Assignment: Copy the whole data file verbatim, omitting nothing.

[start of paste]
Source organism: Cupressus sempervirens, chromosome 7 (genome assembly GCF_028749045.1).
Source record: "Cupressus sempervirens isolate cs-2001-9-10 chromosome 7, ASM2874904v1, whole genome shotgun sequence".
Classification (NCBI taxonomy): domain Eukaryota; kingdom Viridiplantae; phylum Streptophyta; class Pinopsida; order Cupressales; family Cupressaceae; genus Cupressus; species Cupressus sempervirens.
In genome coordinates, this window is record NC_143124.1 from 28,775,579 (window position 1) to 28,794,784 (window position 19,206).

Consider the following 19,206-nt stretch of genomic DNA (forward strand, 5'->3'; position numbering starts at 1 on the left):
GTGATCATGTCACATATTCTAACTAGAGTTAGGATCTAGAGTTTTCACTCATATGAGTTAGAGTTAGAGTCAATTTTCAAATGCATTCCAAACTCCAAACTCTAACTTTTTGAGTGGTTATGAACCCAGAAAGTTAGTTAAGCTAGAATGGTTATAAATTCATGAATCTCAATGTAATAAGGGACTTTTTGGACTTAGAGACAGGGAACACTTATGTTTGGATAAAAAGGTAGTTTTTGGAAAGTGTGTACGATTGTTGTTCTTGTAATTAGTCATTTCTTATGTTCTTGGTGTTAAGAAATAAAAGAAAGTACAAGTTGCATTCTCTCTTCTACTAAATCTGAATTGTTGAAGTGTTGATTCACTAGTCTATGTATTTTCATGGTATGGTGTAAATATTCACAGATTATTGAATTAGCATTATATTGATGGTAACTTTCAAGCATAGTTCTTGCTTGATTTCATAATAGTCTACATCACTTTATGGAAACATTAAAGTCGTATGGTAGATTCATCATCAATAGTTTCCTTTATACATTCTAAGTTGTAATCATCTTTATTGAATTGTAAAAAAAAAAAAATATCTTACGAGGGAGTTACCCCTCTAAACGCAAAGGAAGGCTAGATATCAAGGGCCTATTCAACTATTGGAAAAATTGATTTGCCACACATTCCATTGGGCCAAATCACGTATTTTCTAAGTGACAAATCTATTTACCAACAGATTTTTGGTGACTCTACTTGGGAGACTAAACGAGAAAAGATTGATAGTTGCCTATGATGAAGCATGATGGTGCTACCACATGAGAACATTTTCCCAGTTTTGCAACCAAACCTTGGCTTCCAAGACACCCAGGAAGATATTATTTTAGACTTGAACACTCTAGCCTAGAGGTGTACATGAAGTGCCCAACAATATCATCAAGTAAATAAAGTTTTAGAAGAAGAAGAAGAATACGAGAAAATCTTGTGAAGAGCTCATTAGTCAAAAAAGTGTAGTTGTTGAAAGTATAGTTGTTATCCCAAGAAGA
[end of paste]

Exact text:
Source organism: Cupressus sempervirens, chromosome 7 (genome assembly GCF_028749045.1).
Source record: "Cupressus sempervirens isolate cs-2001-9-10 chromosome 7, ASM2874904v1, whole genome shotgun sequence".
Classification (NCBI taxonomy): domain Eukaryota; kingdom Viridiplantae; phylum Streptophyta; class Pinopsida; order Cupressales; family Cupressaceae; genus Cupressus; species Cupressus sempervirens.
In genome coordinates, this window is record NC_143124.1 from 28,775,579 (window position 1) to 28,794,784 (window position 19,206).

Consider the following 19,206-nt stretch of genomic DNA (forward strand, 5'->3'; position numbering starts at 1 on the left):
GTGATCATGTCACATATTCTAACTAGAGTTAGGATCTAGAGTTTTCACTCATATGAGTTAGAGTTAGAGTCAATTTTCAAATGCATTCCAAACTCCAAACTCTAACTTTTTGAGTGGTTATGAACCCAGAAAGTTAGTTAAGCTAGAATGGTTATAAATTCATGAATCTCAATGTAATAAGGGACTTTTTGGACTTAGAGACAGGGAACACTTATGTTTGGATAAAAAGGTAGTTTTTGGAAAGTGTGTACGATTGTTGTTCTTGTAATTAGTCATTTCTTATGTTCTTGGTGTTAAGAAATAAAAGAAAGTACAAGTTGCATTCTCTCTTCTACTAAATCTGAATTGTTGAAGTGTTGATTCACTAGTCTATGTATTTTCATGGTATGGTGTAAATATTCACAGATTATTGAATTAGCATTATATTGATGGTAACTTTCAAGCATAGTTCTTGCTTGATTTCATAATAGTCTACATCACTTTATGGAAACATTAAAGTCGTATGGTAGATTCATCATCAATAGTTTCCTTTATACATTCTAAGTTGTAATCATCTTTATTGAATTGTAAAAAAAAAAAAATATCTTACGAGGGAGTTACCCCTCTAAACGCAAAGGAAGGCTAGATATCAAGGGCCTATTCAACTATTGGAAAAATTGATTTGCCACACATTCCATTGGGCCAAATCACGTATTTTCTAAGTGACAAATCTATTTACCAACAGATTTTTGGTGACTCTACTTGGGAGACTAAACGAGAAAAGATTGATAGTTGCCTATGATGAAGCATGATGGTGCTACCACATGAGAACATTTTCCCAGTTTTGCAACCAAACCTTGGCTTCCAAGACACCCAGGAAGATATTATTTTAGACTTGAACACTCTAGCCTAGAGGTGTACATGAAGTGCCCAACAATATCATCAAGTAAATAAAGTTTTAGAAGAAGAAGAAGAATACGAGAAAATCTTGTGAAGAGCTCATTAGTCAAAAAAGTGTAGTTGTTGAAAGTATAGTTGTTATCCCAAGAAGA